Women Veterans and Intimate Partner Violence - Center for Health Equity Research and Promotion
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Women Veterans and Intimate Partner Violence

For more information on VHA’s Intimate Partner Violence Assistance Program or access assistance, contact your local IPV Assistance Coordinator or Women Veterans Program Manager. Find help in your community by calling National Domestic Violence Hotline 1−800−799−7233 or visiting www.thehotline.org.

For more information on VHA’s Intimate Partner Violence Assistance Program or access assistance, contact your local IPV Assistance Coordinator or Women Veterans Program Manager. Find help in your community by calling National Domestic Violence Hotline 1−800−799−7233 or visiting www.thehotline.org.

By Meagan Cusack, MS
Monday, September 16, 2019


Research Round-up:

Women Veterans’ Experiences with Intimate Partner Violence




Melissa Dichter, PhD, MSW
Core Investigator and Associate Director,
VA Center for Health Equity Research and Promotion (CHERP)
Associate Professor, School of Social Work
College of Public Health, Temple University

Link to PubMed

 

Dr. Melissa Dichter’s research focuses on identifying and responding to the psychosocial needs of women military veterans, particularly as related to the experience of intimate partner violence (IPV) and associated social health concerns, including reproductive health, parenting, housing, social support, and economic stability.

 IPV occurs when a current or former intimate partner (e.g., boyfriend, girlfriend, spouse) harms, threatens to harm, or stalks their partner, and may be emotional, physical, social, or sexual in nature. Dr. Dichter’s work has demonstrated that women veterans have higher rates of lifetime IPV victimization compared with non-veteran women (Dichter et al 2011) and that IPV victimization is associated with increased likelihood of PTSD and depression among women veterans as well as both alcohol and drug abuse (Dichter et al 2017), suicidal ideation and behavior (Brignone et al 2018), and increased healthcare utilization (Dichter et al 2018). In addition to shedding light on the prevalence of IPV and its sequalae among women veterans, Dr. Dichter’s work has addressed the ways in which experiences of intimate and sexual violence intersect with and impact women’s military service (Dichter et al 2018).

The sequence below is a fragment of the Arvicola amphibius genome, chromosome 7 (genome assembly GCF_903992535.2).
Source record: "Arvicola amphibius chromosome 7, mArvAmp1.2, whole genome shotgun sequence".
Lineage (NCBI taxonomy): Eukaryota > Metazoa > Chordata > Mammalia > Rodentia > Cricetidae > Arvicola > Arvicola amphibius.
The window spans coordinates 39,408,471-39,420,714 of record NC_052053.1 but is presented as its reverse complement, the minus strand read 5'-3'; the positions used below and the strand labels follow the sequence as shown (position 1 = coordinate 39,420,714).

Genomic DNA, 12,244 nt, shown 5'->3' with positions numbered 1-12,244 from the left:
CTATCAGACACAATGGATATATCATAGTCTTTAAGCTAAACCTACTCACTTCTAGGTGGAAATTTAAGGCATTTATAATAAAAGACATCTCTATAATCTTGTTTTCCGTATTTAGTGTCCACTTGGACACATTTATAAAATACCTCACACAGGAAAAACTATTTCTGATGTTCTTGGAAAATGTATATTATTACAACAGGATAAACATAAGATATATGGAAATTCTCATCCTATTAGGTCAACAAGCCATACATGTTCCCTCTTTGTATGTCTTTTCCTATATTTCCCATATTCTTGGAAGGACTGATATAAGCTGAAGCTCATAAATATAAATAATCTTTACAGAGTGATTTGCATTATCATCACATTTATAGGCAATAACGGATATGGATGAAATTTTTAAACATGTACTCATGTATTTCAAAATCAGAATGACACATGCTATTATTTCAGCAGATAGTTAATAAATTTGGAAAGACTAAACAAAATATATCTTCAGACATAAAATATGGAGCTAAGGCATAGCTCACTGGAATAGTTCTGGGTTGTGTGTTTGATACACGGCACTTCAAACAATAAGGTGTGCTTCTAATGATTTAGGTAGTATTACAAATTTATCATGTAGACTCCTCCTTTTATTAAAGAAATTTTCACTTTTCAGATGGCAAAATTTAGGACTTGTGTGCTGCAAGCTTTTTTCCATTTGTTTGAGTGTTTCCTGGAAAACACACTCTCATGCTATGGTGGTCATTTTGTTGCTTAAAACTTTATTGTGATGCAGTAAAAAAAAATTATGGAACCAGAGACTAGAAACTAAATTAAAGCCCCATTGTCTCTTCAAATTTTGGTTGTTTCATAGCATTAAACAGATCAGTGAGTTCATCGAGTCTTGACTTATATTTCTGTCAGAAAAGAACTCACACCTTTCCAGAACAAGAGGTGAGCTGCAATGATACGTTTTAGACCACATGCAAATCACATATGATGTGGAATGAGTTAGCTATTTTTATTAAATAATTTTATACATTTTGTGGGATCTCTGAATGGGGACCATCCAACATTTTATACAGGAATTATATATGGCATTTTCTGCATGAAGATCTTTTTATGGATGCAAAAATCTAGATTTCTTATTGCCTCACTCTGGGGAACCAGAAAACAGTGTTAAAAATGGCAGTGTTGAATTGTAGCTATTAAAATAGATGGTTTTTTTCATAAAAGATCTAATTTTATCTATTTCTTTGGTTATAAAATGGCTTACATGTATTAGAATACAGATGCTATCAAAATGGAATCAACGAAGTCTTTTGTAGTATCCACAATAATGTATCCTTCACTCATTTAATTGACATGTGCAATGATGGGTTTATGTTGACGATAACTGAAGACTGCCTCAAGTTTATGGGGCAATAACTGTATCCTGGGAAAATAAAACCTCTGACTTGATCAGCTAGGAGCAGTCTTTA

Dr. Dichter has expertise in primary data collection with women veterans, specifically around sensitive topics like IPV. In May 2019, VA HSR&D’s monthly publication Veterans’ Perspectives highlighted Dr. Dichter’s work on women veterans’ participation in research on IPV.

 

 

Women Veterans who have experienced past-year IPV

have increased odds of experiencing other mental health issues:

 

 

 

Informed by the work of Dr. Dichter and her colleagues, including Dr. Katherine Iverson at the VA National Center on PTSD, the Veterans Health Administration (VHA) launched the IPV Assistance Program in January 2014. In June 2018, VHA committed $17 million to expand the program to VA facilities nationwide, including funding full-time IPV Assistance Coordinators and implementing routine screening for IPV nationwide. Dr. Dichter served on the VA Domestic Violence/Intimate Partner Violence Task Force, which created recommendations for the IPV Assistance Program, and serves as a Subject Matter Expert on the IPV Assistance Program Leadership Council.